The Nazi%26rsquo;s chief enemy isn%26rsquo;t your in-game persona, resistance fighter Karl Stolz - it%26rsquo;s carelessness. They%26rsquo;ve stashed enough ammo around each level for you to decimate the fourth and fifth Reichs even if you only hit one out of a hundred shots, making %26ldquo;spray and pray%26rdquo; a very practical tactic. And while baby-RPG stat-boosting elements, like XP rewards or invulnerability for scoring multiple headshots or melee kills within a short amount of time, could have mitigated things, they actually end up furthering the problem: While invulnerable, you%26rsquo;re rewarded for melee kills with XP you can use to goose up your health and the amount of time you can stay invulnerable. Eventually, cover and tactics become pointless - you can attain godlike power by running around battles waving your knife back and forth.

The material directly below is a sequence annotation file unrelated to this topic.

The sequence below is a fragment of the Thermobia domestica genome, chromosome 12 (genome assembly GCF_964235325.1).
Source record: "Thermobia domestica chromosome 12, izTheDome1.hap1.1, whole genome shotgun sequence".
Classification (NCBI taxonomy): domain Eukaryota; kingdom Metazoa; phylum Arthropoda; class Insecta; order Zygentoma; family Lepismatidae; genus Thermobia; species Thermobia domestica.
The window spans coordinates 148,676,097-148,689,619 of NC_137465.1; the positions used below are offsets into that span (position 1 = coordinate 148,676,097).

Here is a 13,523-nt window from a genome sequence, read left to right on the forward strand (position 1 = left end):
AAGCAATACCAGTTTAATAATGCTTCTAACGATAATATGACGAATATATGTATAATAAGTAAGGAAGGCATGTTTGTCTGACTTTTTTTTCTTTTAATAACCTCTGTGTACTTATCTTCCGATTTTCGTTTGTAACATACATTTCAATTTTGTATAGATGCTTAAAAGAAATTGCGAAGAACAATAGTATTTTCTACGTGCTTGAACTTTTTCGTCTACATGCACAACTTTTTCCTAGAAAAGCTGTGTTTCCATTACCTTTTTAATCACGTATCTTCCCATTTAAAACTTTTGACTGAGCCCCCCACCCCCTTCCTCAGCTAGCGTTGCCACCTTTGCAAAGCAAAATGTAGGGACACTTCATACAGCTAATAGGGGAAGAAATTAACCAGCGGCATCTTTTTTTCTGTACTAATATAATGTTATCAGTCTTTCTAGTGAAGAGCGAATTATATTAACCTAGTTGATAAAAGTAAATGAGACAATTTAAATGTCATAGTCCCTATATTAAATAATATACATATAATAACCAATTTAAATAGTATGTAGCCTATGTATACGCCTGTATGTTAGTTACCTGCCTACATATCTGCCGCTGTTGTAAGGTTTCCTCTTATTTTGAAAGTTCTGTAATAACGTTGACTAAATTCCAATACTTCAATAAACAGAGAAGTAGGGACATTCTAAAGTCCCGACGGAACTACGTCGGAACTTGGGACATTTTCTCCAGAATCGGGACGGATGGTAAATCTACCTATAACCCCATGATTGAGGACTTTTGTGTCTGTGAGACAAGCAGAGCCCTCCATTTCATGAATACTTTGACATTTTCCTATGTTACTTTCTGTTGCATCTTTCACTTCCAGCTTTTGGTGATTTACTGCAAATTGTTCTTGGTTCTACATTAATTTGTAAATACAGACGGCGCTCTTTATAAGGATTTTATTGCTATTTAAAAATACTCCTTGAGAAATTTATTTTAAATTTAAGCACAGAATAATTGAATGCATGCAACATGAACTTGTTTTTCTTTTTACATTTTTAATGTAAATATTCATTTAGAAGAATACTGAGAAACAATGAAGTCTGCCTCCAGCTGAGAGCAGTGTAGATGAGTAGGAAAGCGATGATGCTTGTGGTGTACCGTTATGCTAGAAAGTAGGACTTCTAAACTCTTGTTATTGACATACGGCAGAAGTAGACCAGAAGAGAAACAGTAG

The frenzied bloodbaths are adequate, although the game%26rsquo;s graphics are as badly animated as the title%26rsquo;s single %26ldquo;big battle%26rdquo; musical theme is repetitive. The closest thing to physics you%26rsquo;ll see is a moving barrel or box, but there are some most-excellent comic book-style cut-scenes. If the rest of this Nazi shooting gallery had as much flair as its between-level vignettes, UberSoldier II could have secured an uber-spot at the top of the bargain bin. As is, it%26rsquo;s much closer to the bottom.
PC Gamer scores games on a percentage scale, which is rounded to the closest whole number to determine the GamesRadar score.
PCG Final Verdict: 47% (tolerable)
Sep 30, 2008